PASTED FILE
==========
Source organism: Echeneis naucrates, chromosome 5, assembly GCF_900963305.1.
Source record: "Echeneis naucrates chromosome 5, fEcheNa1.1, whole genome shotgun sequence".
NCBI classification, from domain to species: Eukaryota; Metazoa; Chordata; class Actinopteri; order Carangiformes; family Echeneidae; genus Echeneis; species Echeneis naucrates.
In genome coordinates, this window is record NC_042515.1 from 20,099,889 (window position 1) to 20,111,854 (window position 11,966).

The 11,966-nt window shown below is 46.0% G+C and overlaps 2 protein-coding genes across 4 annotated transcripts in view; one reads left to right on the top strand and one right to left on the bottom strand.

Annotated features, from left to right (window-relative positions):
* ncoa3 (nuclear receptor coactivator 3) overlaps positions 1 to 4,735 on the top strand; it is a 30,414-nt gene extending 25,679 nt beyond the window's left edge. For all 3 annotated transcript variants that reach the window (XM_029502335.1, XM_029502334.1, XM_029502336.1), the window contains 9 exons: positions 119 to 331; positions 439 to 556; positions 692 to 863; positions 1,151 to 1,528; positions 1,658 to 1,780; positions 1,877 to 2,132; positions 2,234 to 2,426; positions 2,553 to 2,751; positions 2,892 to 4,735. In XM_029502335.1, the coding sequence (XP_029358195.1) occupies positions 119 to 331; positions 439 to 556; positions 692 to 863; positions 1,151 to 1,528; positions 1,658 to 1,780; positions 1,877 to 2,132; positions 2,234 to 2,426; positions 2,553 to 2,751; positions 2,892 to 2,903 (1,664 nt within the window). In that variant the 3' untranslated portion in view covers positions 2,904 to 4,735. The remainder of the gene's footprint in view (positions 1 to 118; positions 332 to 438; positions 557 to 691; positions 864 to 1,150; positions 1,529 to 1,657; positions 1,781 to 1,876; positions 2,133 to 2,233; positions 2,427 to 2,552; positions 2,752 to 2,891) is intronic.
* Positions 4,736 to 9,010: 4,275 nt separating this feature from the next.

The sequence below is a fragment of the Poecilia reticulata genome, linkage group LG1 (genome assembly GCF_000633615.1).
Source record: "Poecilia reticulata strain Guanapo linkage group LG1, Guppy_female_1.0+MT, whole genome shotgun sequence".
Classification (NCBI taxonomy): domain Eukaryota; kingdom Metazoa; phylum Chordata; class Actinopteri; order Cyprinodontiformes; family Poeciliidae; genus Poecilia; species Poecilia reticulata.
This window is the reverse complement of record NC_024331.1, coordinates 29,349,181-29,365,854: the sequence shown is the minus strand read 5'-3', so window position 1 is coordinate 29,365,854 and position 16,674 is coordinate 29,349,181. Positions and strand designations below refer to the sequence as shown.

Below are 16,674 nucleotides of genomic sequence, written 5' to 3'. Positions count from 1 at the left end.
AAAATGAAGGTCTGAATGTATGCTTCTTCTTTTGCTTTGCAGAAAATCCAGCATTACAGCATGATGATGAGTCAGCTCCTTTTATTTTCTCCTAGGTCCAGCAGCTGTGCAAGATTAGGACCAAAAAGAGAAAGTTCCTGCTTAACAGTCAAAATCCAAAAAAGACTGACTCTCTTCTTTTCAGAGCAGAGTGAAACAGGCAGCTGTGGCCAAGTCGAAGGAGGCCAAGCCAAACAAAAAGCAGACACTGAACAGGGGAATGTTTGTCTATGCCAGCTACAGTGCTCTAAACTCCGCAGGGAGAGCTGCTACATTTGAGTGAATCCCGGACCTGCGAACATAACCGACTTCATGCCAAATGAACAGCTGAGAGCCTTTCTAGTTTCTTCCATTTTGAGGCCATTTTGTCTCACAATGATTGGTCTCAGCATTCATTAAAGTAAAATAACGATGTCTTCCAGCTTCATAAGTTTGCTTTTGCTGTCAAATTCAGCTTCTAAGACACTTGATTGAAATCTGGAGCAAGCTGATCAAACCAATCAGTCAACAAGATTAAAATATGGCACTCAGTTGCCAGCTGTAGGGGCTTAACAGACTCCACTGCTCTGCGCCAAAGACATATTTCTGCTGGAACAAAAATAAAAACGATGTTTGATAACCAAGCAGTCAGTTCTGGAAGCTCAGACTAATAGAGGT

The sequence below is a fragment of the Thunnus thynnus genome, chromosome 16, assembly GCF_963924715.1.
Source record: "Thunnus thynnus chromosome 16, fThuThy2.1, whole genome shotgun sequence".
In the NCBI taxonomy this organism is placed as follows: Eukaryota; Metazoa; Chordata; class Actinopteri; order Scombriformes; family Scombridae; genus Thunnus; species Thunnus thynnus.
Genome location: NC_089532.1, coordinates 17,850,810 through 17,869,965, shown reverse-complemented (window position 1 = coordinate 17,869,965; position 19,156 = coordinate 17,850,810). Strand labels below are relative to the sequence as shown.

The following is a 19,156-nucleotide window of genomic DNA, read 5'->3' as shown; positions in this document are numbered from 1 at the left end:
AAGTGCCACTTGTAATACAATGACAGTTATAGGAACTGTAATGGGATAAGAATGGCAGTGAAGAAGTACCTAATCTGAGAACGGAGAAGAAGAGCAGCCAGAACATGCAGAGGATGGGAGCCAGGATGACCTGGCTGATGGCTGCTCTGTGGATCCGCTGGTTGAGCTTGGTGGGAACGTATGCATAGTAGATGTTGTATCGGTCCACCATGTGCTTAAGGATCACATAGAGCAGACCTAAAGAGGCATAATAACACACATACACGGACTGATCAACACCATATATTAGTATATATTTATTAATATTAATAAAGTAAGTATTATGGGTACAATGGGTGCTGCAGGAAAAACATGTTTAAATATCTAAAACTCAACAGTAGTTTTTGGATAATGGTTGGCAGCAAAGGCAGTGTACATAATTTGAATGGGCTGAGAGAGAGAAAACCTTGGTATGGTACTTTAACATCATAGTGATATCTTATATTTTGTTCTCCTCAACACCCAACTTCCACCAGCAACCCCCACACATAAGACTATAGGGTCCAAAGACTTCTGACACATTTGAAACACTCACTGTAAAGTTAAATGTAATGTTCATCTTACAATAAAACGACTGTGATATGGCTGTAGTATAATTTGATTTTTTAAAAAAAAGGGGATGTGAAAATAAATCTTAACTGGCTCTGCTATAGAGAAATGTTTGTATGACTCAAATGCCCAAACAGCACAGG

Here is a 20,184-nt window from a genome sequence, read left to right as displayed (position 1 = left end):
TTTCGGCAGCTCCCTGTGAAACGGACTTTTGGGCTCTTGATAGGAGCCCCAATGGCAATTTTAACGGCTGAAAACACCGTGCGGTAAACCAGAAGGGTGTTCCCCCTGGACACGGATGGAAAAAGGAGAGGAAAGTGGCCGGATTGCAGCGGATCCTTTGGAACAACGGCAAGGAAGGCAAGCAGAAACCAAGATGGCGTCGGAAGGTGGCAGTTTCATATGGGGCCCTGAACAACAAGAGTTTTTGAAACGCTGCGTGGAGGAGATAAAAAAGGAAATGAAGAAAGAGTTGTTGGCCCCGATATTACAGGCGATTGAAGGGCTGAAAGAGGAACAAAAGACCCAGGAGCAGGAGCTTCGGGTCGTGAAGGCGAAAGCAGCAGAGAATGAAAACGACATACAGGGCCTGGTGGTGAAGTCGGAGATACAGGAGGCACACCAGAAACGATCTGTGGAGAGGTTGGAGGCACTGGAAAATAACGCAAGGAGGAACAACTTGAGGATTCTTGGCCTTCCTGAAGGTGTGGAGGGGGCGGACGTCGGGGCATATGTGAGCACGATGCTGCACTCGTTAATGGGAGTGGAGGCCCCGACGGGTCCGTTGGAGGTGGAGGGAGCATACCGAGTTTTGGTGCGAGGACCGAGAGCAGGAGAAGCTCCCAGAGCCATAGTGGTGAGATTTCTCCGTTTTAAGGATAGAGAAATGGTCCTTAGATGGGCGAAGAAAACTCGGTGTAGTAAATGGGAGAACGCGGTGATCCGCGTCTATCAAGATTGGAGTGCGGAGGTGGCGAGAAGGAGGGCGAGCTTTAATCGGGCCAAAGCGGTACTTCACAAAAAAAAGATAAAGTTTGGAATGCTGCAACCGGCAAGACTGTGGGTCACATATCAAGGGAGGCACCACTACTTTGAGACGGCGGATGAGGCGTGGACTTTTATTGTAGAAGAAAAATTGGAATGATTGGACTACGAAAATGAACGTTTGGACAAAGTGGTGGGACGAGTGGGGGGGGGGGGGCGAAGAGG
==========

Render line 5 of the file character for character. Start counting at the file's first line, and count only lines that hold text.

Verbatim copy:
The 11,966-nt window shown below is 46.0% G+C and overlaps 2 protein-coding genes across 4 annotated transcripts in view; one reads left to right on the top strand and one right to left on the bottom strand.